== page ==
Tafika reached a milestone in his journey back to the wild.
Seven years old now, Tafika just spent his first full day independent from the keepers and younger orphans at the Kafue Release Facility when he joined the EOP Release Herd roaming around Zambia’s Kafue National Park. Tafika clearly enjoyed his day with Chodoba, Chamilandu, Batoka and Kafue; he then decided to spend his first night outside of the gates of the elephant boma as well.
Tafika has come a long way since he was orphaned at only nine months old. His herd had rampaged through a village in South Luangwa and in the commotion Tafika fell into a pit latrine and was abandoned. At such a young age he was very milk dependant and would not have survived without help. For a long time he was the centre of attention among the elephants, until he assumed a big brother role as younger orphans joined the herd.
He has strong attachments with the younger orphans and great affection for the keepers, and didn’t appear to be ready to progress to a more independent level any time soon. However, Elephant Orphanage Project staff has observed him displaying aggressive behaviour towards Maramba, a five-year-old male).
The staff interprets this behaviour as frustration over a lack of playmates of the same age, as his closest age mates Batoka and Kafue have been with the Release Herd for a few months now. Playing and sparring are essential behaviours for every young bull to practice and every time the Release Herd joins up with the younger orphans, Tafika immediately greets and spars with his good friend Batoka (below).
This lack of age mates might have given him the final “push” to leave the younger elephants. When the Release Herd once again joined the younger orphans on a walk, Tafika was distracted playing with Batoka for over half an hour, and didn’t realised the younger orphans had strayed far away from him.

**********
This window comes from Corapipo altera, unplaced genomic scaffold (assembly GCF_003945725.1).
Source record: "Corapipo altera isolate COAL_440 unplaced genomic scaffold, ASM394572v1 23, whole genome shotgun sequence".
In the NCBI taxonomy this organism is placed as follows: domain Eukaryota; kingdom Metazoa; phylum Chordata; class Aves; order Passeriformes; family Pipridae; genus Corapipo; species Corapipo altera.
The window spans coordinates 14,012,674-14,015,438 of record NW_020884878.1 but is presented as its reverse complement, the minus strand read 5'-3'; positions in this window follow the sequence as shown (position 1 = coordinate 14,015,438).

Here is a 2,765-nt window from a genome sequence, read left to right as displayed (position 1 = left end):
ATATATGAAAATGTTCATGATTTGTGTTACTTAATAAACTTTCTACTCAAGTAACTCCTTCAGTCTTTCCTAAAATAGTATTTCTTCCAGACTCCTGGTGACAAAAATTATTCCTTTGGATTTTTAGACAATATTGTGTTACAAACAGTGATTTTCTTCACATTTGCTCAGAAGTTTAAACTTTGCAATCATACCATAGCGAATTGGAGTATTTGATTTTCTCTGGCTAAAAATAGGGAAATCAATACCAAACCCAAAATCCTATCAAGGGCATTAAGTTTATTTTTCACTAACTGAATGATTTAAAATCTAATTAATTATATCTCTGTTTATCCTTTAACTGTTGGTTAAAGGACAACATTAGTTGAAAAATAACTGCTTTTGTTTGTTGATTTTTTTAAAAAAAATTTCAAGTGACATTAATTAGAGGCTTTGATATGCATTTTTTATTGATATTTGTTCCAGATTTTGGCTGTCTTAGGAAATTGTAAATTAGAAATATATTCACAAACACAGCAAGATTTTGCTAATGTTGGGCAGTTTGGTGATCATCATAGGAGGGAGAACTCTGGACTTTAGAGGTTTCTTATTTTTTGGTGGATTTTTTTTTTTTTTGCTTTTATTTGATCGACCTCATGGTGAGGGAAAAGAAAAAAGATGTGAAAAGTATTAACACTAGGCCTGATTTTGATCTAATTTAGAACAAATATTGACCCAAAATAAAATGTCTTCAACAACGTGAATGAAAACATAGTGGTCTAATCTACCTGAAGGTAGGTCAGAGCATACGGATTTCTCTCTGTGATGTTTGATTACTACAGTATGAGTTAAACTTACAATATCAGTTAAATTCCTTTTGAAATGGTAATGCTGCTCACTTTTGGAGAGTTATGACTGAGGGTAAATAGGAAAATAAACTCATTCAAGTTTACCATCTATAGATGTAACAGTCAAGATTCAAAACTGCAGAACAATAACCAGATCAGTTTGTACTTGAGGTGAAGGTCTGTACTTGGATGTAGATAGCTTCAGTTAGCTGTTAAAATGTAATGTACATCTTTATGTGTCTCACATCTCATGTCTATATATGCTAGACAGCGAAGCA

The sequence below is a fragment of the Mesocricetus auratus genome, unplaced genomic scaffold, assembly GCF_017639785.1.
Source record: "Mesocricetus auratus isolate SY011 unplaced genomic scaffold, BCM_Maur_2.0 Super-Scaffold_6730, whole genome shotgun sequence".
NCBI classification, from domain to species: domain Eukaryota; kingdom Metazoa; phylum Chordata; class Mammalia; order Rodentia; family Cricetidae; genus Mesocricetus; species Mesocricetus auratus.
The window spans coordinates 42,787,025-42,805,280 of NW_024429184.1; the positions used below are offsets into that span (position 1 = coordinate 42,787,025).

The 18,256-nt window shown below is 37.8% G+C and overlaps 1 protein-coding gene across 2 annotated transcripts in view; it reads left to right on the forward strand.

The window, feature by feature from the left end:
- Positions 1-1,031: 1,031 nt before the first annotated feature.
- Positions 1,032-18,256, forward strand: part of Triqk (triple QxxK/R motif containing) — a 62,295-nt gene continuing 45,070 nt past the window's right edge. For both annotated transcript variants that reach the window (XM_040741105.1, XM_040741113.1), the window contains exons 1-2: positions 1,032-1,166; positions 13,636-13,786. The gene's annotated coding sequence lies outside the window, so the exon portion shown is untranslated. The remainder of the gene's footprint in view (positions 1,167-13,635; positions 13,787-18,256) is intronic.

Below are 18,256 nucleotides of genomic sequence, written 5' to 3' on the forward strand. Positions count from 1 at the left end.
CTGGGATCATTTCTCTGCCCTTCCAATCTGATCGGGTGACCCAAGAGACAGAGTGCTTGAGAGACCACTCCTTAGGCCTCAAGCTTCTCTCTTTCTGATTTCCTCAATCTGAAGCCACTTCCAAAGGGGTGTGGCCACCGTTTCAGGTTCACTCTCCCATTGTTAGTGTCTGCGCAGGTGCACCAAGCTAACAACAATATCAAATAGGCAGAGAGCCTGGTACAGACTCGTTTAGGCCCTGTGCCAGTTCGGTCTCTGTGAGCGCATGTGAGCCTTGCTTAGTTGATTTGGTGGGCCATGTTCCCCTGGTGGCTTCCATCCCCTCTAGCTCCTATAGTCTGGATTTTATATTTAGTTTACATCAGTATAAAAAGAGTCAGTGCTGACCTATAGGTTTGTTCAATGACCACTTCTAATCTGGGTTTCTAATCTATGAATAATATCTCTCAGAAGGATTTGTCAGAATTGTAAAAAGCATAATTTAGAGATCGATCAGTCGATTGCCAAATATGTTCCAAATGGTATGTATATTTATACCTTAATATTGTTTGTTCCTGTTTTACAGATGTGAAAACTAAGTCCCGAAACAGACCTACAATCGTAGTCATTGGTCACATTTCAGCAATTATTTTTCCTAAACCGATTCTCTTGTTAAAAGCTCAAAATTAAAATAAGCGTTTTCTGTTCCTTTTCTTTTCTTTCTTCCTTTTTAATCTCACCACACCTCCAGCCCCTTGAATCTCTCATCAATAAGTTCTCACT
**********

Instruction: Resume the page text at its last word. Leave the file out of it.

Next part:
Batoka and Tafika then rushed to join Chodoba, Chamilandu and Kafue and remained with them. Tafika remained very close to them and didn’t appear to be searching for the others.
The Release Herd remained close to camp in areas that Tafika knows well (and therefore he knows the way home). He could have returned to the elephant boma and the safety of the keepers if he felt unsure of his decision. As the Release Herd now totals five individuals, risk of predation is limited. Luckily all five of them have been recently collared so their movements can be closely monitored.
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Tafika choosing to stay outside of the boma is a positive sign and the staff at the Kafue Release Facility are looking forward to see how long it lasts, when he will decide to visit, which new areas he explore – or, if one night was enough and he makes his way back to sleep in the stables again.
At the release facility all these actions remain the choice of the individual elephants to move on to the next stage of their development when they feel ready and so the staff excitedly (if a bit nervously) watch Tafika’s progression back to the wild.
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Article source: IFAW